Just like Greece should not repay its current public debt to foreign investors, Germany should not repay Greece for war reparations debts.
Greek newspaper recently unveiled that a special commission mandated by the greek government has calculated how much money Germany owes Greece form the World War II. From Der Spiegel:
The [greek] newspaper offered no concrete figure regarding the possible extent of reparation demands outlined in the report. But earlier calculations from Greek organizations have set the total owed by Germany at €108 billion for reconstruction of the country’s destroyed infrastructure and a further €54 billion resulting from forced loans paid by Greece to Nazi Germany between 1942 and 1944. The loans were issued by the Bank of Greece and were used to pay for supplies and wages for the German occupation force.
Now, it is said that 80% of the Greeks want their government to pursue Germany to get the money back.
Opening Pandora’s box…
But there is a little problem. If we follow the reasoning, should Germany also repay the reparations debt that were owed to France after World War I, as ‘agreed’ in the treaty of ‘peace’ of Versailles? After all, these debts too were never fully repaid by Germany, which eventually caused the Occupation of the Ruhr by the French and Belgians, choked off production and led to the so-called Weimar inflation period. We all know what these war-related debts result in: more resentment, more crisis, and eventually fascism to rule a country.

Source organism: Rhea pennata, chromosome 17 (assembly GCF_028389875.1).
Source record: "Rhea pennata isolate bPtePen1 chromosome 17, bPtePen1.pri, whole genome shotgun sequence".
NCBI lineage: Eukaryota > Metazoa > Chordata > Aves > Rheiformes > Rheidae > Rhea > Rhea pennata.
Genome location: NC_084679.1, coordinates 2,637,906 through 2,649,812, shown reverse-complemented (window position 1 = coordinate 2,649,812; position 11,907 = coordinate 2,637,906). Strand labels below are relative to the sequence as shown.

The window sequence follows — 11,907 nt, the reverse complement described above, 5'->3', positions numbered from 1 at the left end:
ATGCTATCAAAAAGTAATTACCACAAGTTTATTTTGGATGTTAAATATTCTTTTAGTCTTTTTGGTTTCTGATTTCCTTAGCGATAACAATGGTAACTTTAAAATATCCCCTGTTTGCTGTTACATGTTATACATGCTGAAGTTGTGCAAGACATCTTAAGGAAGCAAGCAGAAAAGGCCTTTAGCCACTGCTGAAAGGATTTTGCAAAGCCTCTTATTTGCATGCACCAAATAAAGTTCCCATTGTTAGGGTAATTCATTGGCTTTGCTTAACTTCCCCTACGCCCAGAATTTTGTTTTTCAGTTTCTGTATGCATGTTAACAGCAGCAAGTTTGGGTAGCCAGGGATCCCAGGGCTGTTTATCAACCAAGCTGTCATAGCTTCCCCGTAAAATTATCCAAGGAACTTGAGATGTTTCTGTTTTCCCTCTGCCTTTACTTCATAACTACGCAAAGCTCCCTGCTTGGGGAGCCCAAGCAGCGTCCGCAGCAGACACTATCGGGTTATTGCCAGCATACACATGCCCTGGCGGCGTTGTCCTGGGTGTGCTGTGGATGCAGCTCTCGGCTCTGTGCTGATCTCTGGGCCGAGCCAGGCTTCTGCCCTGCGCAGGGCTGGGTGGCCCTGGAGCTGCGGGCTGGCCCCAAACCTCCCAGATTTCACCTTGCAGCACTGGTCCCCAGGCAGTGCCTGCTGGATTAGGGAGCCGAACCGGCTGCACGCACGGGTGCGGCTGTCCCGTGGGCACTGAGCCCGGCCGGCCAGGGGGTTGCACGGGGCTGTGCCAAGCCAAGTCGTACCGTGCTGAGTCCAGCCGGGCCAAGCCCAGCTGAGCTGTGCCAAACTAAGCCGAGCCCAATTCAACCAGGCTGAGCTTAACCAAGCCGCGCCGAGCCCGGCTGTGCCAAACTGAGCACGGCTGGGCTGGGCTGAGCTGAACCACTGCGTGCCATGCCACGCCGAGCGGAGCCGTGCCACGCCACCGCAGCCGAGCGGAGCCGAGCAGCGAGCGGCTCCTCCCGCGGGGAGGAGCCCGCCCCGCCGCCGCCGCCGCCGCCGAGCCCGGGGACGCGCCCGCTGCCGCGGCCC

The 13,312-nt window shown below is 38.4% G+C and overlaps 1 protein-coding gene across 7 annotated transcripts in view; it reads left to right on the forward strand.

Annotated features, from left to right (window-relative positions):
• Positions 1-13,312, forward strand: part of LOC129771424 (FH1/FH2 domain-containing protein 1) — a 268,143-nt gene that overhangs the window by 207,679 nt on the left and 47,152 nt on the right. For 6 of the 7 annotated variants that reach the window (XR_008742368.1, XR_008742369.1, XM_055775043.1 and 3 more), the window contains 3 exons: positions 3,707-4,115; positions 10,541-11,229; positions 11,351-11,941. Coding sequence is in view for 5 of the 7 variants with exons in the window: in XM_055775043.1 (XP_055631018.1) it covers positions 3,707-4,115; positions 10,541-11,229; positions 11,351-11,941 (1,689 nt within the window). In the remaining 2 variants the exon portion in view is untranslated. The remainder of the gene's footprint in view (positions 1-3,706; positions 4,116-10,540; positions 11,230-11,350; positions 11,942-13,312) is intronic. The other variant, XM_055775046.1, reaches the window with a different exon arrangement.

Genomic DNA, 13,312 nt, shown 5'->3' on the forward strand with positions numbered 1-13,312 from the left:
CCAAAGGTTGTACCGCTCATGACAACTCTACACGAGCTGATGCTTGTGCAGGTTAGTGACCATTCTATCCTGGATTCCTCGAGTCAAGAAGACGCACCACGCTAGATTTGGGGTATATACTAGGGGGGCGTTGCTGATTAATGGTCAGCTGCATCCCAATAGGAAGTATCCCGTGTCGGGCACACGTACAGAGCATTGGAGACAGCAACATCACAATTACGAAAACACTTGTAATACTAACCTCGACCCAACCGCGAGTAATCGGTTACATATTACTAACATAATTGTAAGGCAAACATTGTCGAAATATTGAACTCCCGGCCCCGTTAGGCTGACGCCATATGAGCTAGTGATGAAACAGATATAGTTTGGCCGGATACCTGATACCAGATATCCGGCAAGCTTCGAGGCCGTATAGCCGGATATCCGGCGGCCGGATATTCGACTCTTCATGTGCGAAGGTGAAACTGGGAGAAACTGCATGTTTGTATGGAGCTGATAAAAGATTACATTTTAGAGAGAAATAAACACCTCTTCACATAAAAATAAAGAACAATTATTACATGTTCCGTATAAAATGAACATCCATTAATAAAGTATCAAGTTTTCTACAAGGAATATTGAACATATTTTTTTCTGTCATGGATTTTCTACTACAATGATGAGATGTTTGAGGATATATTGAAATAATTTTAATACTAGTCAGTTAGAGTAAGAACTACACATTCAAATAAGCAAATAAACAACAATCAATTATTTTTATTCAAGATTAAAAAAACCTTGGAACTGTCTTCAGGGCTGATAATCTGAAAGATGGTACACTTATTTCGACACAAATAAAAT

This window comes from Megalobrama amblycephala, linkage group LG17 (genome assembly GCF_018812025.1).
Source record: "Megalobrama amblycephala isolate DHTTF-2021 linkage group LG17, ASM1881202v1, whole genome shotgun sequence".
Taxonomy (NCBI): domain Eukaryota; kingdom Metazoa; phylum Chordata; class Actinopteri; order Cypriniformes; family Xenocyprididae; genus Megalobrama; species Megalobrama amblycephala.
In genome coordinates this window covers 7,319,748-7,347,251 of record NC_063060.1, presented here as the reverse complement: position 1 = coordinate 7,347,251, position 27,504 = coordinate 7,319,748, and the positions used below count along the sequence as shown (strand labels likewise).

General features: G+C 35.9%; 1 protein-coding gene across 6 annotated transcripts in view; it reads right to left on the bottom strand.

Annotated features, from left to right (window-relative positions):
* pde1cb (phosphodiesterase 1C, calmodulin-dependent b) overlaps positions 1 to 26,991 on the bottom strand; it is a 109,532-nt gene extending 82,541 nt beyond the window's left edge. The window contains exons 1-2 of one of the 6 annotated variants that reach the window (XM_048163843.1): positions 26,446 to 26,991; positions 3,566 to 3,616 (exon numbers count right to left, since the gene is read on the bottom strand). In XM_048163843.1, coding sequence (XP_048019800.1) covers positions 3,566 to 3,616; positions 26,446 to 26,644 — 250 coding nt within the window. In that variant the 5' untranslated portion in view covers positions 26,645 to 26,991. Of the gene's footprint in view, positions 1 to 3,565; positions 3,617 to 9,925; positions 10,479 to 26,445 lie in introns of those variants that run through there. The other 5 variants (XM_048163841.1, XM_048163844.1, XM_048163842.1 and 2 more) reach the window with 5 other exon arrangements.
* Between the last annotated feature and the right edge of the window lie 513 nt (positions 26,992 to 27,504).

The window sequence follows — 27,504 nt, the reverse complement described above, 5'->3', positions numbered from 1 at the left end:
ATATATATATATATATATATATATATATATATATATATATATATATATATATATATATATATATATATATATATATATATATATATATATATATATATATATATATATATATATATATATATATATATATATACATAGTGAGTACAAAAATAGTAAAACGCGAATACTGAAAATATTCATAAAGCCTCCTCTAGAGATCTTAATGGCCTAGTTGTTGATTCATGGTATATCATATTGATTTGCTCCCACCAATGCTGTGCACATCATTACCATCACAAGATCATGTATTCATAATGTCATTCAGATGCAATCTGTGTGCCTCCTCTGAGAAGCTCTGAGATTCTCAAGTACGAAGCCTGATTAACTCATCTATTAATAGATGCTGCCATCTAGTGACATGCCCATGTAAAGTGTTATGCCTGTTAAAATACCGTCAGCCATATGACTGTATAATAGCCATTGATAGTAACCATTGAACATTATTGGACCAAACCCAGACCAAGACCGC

Do we really want to open this Pandora’s box?
Really, it’s not about having Germany repaying these debts. Rather, what History tells us is that some kind of debts should not be repaid. Or, as Michael Hudson puts it:
Debts that can’t be paid, won’t be
And this is valid as for the greeks claims on Germany as for the Greek current public debt. Let’s not distort the debate around cross-border resentment, and try to understand the very nature of debts: mere promises made at a certain point of time, under certain circumstances. Therefore, when circumstances change, so do the promises made beforehand.
Now, if you wonder how to get out of this mess in an orderly and peaceful way, I recommend you to have a look at some proposals such as the Modern Debt Jubilee or quantitative easing for the people.
Debt, Germany, Greece